E-Tailers Are Failing To Use DMARC: Study

Almost 90% of the top e-retailers in the U.S. and Europe are failing to use Domain-based Message Authentication, Reporting and Conformance (DMARC) to protect customer data, according to a study by 250ok, a specialist in email analytics. Most are also not deploying SPF -- email validation technology that detects spoofing attempts. 

250ok studied the top 1,000 U.S. online retailers and 500 EU e-retailers, comprising 3,033 root domains, and discovered that 87.6% of the root domains run by the leading e-retailers are putting their customer data at risk.

The study found that only 11.2% have both a properly formatted SPF record and a desired base-level DMARC record of p=none or greater.

This leaves almost 90% ‘”unnecessarily vulnerable to brand spoofing and phishing attacks on consumers,” the study says.  

In addition, 84.2% have no DMARC policy in place, The strictest DMARC policy, also known as the reject policy, was published for only 1.3% of all the companies.

The study notes that "achieving a reject policy is the October 2018 requirement for US federal agencies based on a direc ve from the US Department of Homeland Security, and is the same policy retailers should achieve for all of their domains.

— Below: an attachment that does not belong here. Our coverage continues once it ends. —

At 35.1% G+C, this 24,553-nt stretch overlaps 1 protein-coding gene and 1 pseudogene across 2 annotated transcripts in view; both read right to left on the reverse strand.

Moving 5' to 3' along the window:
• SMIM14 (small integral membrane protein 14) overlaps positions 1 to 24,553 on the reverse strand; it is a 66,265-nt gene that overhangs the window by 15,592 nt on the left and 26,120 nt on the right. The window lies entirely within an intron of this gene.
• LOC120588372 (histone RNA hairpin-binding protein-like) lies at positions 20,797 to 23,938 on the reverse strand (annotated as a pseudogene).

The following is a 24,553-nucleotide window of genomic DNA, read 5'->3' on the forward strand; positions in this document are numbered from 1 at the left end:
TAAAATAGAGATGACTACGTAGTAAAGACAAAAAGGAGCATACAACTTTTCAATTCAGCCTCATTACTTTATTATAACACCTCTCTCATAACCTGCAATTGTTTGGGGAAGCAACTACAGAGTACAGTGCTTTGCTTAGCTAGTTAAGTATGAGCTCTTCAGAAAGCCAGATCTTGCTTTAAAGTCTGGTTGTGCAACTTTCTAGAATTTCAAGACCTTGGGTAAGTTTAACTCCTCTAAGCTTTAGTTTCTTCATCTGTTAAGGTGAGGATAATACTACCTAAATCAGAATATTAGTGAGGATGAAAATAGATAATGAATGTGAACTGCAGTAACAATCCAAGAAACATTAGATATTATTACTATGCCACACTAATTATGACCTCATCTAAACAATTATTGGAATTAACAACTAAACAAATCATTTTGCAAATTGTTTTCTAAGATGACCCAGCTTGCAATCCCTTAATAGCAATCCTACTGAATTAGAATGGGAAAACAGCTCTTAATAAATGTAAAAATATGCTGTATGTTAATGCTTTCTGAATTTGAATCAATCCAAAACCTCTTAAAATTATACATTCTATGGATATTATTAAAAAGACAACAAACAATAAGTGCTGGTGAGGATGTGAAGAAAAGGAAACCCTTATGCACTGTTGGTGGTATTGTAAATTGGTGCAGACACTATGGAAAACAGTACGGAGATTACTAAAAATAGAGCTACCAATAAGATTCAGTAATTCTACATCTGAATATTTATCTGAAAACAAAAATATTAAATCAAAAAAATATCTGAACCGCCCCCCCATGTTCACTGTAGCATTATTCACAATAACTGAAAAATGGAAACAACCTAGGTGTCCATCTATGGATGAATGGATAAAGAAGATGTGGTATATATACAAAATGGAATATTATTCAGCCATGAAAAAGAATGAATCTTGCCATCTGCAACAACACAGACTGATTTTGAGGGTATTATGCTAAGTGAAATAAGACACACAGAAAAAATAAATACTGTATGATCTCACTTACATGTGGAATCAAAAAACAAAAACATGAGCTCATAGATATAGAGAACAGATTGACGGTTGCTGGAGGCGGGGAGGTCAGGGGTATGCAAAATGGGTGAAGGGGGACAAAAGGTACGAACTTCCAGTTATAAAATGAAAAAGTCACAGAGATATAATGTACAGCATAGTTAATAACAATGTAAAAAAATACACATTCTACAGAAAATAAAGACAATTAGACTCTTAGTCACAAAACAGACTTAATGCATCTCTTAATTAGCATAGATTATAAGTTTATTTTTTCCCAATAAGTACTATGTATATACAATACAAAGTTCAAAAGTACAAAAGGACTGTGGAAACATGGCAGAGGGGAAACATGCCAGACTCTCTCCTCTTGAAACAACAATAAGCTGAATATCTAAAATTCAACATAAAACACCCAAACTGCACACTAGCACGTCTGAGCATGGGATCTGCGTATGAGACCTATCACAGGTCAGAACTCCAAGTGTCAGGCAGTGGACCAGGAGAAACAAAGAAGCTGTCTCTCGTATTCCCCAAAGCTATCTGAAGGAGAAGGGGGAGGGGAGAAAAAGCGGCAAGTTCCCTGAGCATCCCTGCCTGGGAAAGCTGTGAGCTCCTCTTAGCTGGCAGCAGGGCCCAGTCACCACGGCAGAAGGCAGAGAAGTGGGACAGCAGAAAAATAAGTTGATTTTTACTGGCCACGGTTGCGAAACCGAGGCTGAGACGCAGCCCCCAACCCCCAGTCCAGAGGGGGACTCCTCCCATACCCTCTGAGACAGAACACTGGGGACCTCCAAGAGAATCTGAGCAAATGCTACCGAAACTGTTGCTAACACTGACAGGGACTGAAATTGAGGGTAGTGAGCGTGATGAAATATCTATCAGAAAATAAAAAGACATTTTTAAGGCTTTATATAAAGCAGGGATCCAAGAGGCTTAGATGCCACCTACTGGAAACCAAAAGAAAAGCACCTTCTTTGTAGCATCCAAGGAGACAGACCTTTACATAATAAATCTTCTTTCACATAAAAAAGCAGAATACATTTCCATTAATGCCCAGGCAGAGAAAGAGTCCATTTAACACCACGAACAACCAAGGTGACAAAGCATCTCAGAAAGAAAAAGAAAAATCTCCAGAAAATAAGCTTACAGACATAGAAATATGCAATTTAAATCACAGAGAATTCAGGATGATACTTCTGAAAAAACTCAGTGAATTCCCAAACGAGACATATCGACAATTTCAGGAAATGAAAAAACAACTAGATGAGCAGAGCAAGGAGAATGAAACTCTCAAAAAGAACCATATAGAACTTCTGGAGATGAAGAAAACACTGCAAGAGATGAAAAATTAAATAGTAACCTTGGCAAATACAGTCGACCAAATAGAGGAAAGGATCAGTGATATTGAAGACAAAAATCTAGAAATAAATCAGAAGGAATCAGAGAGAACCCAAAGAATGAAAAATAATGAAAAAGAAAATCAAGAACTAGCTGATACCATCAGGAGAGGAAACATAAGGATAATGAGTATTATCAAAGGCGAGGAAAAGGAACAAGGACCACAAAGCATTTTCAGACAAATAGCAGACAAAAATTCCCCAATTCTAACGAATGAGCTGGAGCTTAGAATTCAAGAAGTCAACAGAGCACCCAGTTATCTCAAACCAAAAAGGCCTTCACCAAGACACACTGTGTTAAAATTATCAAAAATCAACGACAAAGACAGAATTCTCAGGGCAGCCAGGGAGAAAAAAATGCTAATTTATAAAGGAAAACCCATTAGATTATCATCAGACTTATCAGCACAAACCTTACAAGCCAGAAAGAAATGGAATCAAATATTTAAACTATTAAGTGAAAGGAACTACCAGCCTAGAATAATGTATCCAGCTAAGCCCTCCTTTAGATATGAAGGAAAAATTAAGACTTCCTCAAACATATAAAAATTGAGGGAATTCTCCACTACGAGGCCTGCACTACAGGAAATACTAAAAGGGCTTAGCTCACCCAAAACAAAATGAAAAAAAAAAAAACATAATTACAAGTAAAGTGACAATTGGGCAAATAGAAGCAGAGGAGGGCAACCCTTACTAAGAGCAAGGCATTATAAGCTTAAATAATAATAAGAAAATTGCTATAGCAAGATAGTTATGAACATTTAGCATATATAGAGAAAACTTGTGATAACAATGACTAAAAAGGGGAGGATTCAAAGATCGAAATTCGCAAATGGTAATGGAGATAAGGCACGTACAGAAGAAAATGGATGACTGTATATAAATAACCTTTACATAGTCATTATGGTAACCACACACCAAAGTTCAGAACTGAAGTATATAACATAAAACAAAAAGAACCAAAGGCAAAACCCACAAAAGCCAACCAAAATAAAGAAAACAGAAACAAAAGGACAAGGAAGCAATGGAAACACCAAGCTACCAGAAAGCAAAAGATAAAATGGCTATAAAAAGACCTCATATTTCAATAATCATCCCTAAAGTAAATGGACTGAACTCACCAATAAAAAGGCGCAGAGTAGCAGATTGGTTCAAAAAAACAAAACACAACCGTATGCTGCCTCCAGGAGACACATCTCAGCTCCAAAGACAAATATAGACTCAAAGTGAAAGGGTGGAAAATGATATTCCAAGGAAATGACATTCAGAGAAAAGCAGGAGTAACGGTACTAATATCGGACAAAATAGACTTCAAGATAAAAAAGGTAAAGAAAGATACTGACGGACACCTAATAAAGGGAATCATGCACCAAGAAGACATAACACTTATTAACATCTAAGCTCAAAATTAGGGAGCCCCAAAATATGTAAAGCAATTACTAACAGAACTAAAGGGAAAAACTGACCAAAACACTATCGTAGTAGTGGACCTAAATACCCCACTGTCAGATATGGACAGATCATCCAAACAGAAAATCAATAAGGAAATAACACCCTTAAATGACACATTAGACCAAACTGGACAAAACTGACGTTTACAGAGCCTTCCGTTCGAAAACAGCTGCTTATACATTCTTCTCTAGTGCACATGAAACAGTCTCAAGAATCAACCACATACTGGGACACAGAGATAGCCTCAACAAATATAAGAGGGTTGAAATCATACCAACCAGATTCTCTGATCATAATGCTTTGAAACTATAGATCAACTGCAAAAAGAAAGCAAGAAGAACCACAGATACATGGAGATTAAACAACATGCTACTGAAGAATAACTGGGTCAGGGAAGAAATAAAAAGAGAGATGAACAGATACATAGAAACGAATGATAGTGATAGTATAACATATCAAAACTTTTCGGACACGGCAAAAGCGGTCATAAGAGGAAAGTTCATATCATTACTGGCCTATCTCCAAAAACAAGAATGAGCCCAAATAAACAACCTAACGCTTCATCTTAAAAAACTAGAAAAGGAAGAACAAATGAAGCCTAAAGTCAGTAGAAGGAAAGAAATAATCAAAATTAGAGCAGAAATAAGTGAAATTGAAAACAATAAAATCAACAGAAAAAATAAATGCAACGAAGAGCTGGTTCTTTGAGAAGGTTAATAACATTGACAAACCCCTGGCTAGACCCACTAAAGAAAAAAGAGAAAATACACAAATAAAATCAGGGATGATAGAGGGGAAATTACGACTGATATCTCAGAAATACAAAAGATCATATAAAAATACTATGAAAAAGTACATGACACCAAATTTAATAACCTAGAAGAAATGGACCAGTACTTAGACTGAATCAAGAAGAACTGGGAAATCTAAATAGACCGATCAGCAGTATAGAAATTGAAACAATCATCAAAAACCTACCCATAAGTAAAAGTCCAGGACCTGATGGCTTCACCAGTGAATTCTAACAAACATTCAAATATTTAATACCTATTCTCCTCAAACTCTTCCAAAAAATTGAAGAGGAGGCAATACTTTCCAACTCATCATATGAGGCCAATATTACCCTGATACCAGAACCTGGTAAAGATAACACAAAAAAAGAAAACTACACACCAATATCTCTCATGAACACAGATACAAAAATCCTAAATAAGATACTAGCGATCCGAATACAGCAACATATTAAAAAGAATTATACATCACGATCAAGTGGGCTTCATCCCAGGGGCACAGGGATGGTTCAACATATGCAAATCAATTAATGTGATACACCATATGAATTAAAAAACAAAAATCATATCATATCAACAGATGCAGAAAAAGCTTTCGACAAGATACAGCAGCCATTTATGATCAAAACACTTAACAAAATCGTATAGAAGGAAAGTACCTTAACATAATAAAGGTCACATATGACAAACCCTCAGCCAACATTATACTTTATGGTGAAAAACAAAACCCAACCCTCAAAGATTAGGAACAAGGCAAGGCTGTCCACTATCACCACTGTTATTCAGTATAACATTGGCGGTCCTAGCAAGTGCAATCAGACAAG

Among U.S. firms, only 11.2% have both a properly formatted SPF record and a desired base-level DMARC record of p=none or greater. And a mere 11.4% of European firms have both.

Digging down, 84.1% of U.S. e-retailers have no DMARC policy — similar to their counterparts in Europe.

Only 11.4% of the European firms have both an SPF record.

The study notes that 11.3 percent of U.S. study subjects and 12.2% of the European domains meet 250ok’s recommended minimum protocol for the email channel.

In general, 250ok recommends that e-retailers:

  • Publish SPF records for all domains 

  • Ensure SPF records are valid and without errors

  • Publish a DMARC policy for all domains

Meanwhile, some observers are wondering about the “hype” surrounding DMARC. “

“The timing of the fanfare surrounding DMARC is certainly ironic, as it was just this past December that Haddouche discovered Mailsploit, a collection of “bugs” in email clients that enables spoofing messages that cannot be detected by servers, thereby easily bypassing DMARC protections and checks,” GCN magazine writes.   

But 250ok sees an urgent need to use DMARC 

“By failing to publish basic authentication records like SPF and a DMARC record for all of the domains they operate, retailers are blind to the potential abuse of their brands’ domain names,” states Matthew Vernhout, director of privacy at 250ok. “It leaves both the brand and the consumer unnecessarily exposed to phishing attacks that damage brand trust.”

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